The album art for Blood Orange's Freetown Sound

Blood Orange

Freetown Sound

Freetown Sound is two things: it is the perfection of Blood Orange’s R&B and funk stylings, and it’s also a timely and important encapsulation of what being black is like in today’s society.

What can I say about Freetown Sound that somebody hasn’t already said in the past two weeks? This is a brilliant record. It straddles the lines between pop and R&B without becoming beholden to any genre. It’s a black record the same way Kendrick’s Butterfly, Kamasi Washington’s The Epic, or Black Messiah are black records. It captures the same black power as records of decades gone by, like Isaac Hayes’ Black Moses. Freetown Sound is one of the year’s most powerful records.

Every track stands out, and it’s hard to pick favourites. It feels wrong to pick favourites when the album references some of the events that have shaken America over the past year. Hands Up is a clear reference to Trayvon Martin’s killing. Throughout the record, Dev Hynes (the man behind Blood Orange) shares his thoughts on blackness, the hood, and whether or not black people should wear hoods when they walk the streets.

It’s a powerful record. “Are you okay?” Hynes asks on the afore-mentioned Hands Up. The answer seems obvious. At the end of Thank You, a brief vocal moment says: “Let me tell you what it’s all about. A skin not considered equal. A meteor has more right than my people.” It hits hard.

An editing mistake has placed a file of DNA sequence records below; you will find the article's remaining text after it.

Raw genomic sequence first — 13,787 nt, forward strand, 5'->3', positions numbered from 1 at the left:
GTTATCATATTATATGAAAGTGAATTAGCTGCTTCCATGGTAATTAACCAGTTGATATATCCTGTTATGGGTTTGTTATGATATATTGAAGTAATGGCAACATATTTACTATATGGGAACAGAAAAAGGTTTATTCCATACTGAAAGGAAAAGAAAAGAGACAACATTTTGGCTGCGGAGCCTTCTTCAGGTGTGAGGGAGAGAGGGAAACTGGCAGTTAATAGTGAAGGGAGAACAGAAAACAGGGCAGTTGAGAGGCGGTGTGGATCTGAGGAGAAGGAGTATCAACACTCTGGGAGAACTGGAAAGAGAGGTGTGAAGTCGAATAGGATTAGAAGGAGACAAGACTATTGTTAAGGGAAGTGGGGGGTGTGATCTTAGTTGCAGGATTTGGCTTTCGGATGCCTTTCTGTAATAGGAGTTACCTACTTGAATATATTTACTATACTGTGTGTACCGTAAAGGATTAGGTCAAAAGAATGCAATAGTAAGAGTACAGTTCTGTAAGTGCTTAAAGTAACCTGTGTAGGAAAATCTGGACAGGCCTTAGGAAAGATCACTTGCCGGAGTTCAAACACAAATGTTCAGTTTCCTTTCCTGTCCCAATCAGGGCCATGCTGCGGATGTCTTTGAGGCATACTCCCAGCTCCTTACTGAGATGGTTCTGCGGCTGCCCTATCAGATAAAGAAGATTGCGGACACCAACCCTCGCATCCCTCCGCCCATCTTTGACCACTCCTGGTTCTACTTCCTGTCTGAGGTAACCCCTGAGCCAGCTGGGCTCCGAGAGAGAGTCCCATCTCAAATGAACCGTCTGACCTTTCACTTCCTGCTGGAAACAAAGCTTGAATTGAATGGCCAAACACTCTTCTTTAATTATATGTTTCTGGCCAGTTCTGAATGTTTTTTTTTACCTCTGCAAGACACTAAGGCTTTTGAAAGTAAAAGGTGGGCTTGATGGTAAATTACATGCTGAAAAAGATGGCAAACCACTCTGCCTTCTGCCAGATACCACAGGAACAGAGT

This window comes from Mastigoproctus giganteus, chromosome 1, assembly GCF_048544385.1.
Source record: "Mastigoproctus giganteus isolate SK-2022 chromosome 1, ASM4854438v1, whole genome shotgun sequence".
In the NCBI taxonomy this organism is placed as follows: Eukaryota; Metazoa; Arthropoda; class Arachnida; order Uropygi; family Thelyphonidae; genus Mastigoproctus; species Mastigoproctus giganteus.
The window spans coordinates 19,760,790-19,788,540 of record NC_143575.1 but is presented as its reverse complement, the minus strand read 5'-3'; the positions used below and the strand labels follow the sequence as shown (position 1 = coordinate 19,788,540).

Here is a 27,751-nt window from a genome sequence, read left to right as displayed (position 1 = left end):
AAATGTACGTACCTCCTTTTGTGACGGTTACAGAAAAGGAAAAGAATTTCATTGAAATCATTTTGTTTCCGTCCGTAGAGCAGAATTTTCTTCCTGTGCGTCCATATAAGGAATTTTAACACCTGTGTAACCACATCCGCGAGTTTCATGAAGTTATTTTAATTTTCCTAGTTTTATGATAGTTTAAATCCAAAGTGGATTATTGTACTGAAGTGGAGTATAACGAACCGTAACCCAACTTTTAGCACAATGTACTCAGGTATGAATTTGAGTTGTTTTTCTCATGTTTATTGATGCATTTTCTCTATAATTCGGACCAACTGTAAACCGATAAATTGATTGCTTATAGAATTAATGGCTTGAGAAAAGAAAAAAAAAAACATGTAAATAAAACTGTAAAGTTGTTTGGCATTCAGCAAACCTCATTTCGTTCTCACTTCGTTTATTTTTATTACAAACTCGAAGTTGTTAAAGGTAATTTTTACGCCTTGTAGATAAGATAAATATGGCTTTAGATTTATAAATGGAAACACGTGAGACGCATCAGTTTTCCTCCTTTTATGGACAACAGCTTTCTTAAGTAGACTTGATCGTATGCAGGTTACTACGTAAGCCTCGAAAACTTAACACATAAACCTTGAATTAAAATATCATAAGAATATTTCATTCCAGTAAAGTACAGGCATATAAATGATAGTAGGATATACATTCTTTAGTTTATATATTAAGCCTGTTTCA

At other times, it’s clear that Hynes is writing music for affected black women. The intro track captures a powerful vocal performance from a black woman trying to understand how to respect herself, how to understand who she is. These moments pop up on occasion throughout the record, and it’s clear that Hynes frequently for women.

I was thinking about it and wondering why he did that, and found myself wondering if approaching blackness from a woman’s perspective allows him to embrace the vulnerability his music requires. Whatever the reason, it’s a powerful approach that works and elevates his music to another level of sophistication and intelligence.

The music is great, too: But You and Desirée are two of my favourite tracks, even though they feel like they take inspiration from totally different parts of music’s sphere. Juice 1–4 has a tone that feels almost tropical in nature. Best to You’s vocal acrobatics is a phenomenal exercise in pop styling. Augustine is a great first single.

But despite juggling all these musical influences, every track comes out the other end feeling decidedly like a Blood Orange sound. Freetown Sound is music you make when you’re confident in yourself as an artist, aware of your place and your style, and willing to give your record a meaning and texture.

I don’t know where Freetown Sound lands among the year’s best records yet, but I have a feeling it might be near the top when the year is said and done. It’s certainly one of the year’s most important, especially given the tragic and horrific events of the past week.